Bird, Lion or Cow

tilt shift photography of birds
Photo by 42 North on

Thanks to Deb del Villar for today’s post ___________________________________________________

Baby animals begins life by depending solely on their parents for their food.

A mother bird will find the food, chew it up, and spit it into the baby bird’s mouth. If you have ever seen a nest full of hungry baby birds, you can’t help but notice the sounds and wide open mouths as each one clamors for lunch. They actually appear to be all mouth!

Like baby birds, many newborn animals start by being fed from and by their mothers. In time, they learn to eat for themselves while sometimes still being fed by their mothers. Then, the time comes for them to be weaned. They are on their own for nourishment.

This progression is very much like our children when it comes to spiritual nourishment. In the beginning, they depend solely on us their parents (teachers) to teach them the “sincere milk of the Word.” May this hunger for milk – the true Word of God – always be in their hearts for by it they grow [1 Peter 2:2]. May their hearts be open and ready to receive this sincere milk. Yet may they not stay dependent on us to find it, chew it up, and spit it into their mouths. May they not stay baby birds.

closeup photo of lions cubs
Photo by Magda Ehlers on

Instead may they move on to eating meat which will help make them grow strong and mature [Hebrews 5:14]. The meat of the Word will train their senses to discern both good and evil. How we need to teach our children this truth! By three months of age, a lioness is teaching her cubs to hunt. As a lioness teaches her cubs, may we raise our children to seek and devour the meat of the Word for themselves. In the beginning, they will need help and encouragement but the goal is to get them doing it on their own. A lion cub is on their own by 16 months. How are you doing with your youth –will they be ready by age 16?  May we seek to prepare them so they do not have to stay on a diet of milk because they are not ready for meat [1 Corinthians 3:2].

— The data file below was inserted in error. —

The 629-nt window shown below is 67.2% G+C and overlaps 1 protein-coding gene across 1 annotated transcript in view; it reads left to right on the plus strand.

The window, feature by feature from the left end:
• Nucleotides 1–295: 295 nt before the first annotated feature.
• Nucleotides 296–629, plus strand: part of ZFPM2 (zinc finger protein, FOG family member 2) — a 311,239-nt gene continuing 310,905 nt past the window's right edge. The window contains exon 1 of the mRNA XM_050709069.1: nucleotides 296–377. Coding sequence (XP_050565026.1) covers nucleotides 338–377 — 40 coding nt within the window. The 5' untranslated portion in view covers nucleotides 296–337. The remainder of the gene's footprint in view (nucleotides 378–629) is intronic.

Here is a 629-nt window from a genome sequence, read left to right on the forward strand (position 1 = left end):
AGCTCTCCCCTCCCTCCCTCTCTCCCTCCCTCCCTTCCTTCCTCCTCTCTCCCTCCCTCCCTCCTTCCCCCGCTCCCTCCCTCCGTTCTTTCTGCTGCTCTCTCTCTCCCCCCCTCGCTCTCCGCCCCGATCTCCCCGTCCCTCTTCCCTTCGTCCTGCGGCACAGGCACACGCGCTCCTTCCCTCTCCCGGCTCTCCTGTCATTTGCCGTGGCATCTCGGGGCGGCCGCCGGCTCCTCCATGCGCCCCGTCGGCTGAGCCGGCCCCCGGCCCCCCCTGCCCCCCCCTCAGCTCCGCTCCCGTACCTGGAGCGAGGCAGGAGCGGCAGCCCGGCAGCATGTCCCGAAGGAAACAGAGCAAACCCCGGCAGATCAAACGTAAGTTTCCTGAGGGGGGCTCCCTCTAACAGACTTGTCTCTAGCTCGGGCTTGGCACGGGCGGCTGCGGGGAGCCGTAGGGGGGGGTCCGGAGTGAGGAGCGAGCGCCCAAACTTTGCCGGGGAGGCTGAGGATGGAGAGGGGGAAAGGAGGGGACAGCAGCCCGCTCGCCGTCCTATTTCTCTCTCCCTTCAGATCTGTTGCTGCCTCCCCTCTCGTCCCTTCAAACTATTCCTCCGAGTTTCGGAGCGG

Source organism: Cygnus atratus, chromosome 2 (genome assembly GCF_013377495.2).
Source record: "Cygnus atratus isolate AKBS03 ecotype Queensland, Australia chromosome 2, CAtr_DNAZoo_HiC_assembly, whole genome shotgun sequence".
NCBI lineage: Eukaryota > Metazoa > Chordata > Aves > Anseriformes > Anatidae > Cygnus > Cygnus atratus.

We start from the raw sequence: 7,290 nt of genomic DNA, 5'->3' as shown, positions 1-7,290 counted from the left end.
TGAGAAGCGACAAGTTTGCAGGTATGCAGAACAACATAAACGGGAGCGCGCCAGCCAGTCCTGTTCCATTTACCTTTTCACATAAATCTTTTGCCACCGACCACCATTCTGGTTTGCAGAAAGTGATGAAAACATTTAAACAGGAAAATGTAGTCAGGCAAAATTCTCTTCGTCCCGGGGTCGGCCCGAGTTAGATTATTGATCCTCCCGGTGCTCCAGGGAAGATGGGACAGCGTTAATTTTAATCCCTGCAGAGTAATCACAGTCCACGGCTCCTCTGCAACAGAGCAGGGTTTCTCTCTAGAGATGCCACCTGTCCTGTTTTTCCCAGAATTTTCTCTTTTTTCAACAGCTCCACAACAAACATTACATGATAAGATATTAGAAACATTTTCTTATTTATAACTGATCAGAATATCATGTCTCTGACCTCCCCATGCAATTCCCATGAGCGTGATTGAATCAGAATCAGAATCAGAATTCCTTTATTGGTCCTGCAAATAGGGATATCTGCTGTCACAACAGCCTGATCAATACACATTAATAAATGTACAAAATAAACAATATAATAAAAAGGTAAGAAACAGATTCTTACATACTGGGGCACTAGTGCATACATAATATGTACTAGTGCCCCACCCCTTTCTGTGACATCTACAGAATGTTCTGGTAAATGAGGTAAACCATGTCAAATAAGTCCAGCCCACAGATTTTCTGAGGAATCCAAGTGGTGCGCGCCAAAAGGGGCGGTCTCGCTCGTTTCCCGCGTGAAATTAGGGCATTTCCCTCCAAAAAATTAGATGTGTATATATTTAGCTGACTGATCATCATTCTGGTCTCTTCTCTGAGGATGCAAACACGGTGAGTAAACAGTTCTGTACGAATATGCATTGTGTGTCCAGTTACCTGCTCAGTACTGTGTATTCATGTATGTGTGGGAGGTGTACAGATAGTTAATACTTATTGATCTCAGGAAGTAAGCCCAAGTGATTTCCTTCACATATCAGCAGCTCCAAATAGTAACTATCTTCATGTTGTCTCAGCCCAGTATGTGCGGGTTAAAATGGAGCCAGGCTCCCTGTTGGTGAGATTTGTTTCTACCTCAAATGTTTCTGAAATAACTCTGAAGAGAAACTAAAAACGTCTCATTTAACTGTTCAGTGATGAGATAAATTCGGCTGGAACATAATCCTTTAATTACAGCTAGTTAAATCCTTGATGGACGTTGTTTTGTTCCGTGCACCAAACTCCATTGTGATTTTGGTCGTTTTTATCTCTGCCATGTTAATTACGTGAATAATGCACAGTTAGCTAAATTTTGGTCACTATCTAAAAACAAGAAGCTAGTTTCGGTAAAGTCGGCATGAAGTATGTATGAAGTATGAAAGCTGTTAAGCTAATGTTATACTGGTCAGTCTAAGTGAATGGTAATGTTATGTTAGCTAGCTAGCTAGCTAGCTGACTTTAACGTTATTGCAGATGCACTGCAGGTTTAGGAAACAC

They also need to be like cows when consuming the Word of God. Have you ever choked

brown calf inside barn
Photo by Leah Kelley on

on a piece of meat? It is important to chew it up well. So we need to teach our children to chew slowly, thoroughly meditating on God’s Word. This is a great way to get the most out of His Word. Additionally, we need our children to graze daily, throughout the day, taking their time, not being in a rush. Just chewing and moving through the pages of Scripture, growing in grace and knowledge.

Where are your children on this discipleship journey – are they baby birds, a lion, a cow? Help them to move on to the next stage.

This discipleship journey is not only for our children – it is for us too!



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